Stool Microbes Predict Advanced Liver Disease

Liver Disease
E. coli (shown here growing on an agar plate) are three-fold more common in advanced NAFLD patients than early stage patients, according to a study by researchers at UC San Diego School of Medicine and J. Craig Venter Institute. Photo courtesy of VeeDunn/flickr

Nonalcoholic fatty liver disease (NAFLD) — a condition that can lead to liver cirrhosis and cancer — isn’t typically detected until it’s well advanced. Even then, diagnosis requires an invasive liver biopsy. To detect NAFLD earlier and more easily, researchers in the NAFLD Research Center (http://nafld.ucsd.edu/) at University of California San Diego School of Medicine, Human Longevity, Inc. and the J. Craig Venter Institute report that the unique microbial makeup of a patient’s stool sample — or gut microbiome — can be used to predict advanced NAFLD with 88 to 94 percent accuracy.

The proof-of-concept study, which involved 135 participants, is published May 2 in Cell Metabolism.

“We estimate that as many as 100 million adults and children in the U.S. may have NAFLD. Determining exactly who has or is at risk for the disease is a critical unmet medical need,” said first author Rohit Loomba, MD, professor of medicine in the Division of Gastroenterology, director of the NAFLD Research Center and a faculty member in the Center for Microbiome Innovation at UC San Diego. “There are about 50 new NAFLD drugs in the pipeline, including about five that will likely be approved for use in the next two years. If we are better able to diagnose this condition, we will be better at enrolling the right types of patients in these trials, and ultimately will be better equipped to prevent and treat it.”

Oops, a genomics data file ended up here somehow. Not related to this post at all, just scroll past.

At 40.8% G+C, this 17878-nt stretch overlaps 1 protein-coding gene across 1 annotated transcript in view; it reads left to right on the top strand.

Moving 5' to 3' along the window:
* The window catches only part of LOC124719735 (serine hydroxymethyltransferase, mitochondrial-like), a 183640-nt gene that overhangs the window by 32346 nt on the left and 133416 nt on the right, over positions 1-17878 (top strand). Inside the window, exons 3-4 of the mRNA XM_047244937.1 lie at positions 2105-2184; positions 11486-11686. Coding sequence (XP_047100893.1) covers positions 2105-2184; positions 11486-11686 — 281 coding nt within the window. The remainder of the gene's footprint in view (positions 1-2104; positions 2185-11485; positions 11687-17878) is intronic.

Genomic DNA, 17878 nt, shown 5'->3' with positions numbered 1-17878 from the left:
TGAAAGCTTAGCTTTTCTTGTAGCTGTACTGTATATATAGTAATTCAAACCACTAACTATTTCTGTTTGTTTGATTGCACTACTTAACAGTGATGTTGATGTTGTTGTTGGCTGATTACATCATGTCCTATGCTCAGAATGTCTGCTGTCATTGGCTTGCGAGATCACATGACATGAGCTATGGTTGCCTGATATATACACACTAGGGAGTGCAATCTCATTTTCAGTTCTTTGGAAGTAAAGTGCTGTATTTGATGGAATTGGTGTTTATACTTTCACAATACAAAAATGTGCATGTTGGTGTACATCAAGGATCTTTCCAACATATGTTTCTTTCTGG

The precise cause of NAFLD is unknown, but diet and genetics play substantial roles. Up to 50 percent of obese people are believed to have NAFLD. As mounting evidence continues to suggest that the makeup of a person’s gut microbiome may influence his or her risk for obesity, Loomba and team began to wonder if the gut microbiome might also be linked to obesity-associated liver disease. If so, they hypothesized that a stool-based “read-out” of what’s living in a person’s gut might provide insight into his or her NAFLD status.

To answer these questions, Loomba and team examined two different patient groups. The first group included 86 patients with NAFLD, as diagnosed by biopsy. Of these, 72 had mild/moderate NAFLD and 14 had advanced disease. Collaborators at Human Longevity, Inc. sequenced the microbial genes extracted from each participant’s stool sample and used that information to determine which species were living where, and the relative abundance of each. The researchers found 37 bacterial species that distinguished mild/moderate NAFLD from advanced disease, allowing them to predict which patients had advanced disease with 93.6 percent accuracy.

The team validated this finding with a second study group that included 16 patients with advanced NAFLD and 33 healthy people as controls. In this case, they found nine bacterial species whose relative numbers allowed them to distinguish NAFLD patients from the healthy volunteers, with 88 percent accuracy. Seven of these bacterial species overlapped with the signature 37 used in the previous group.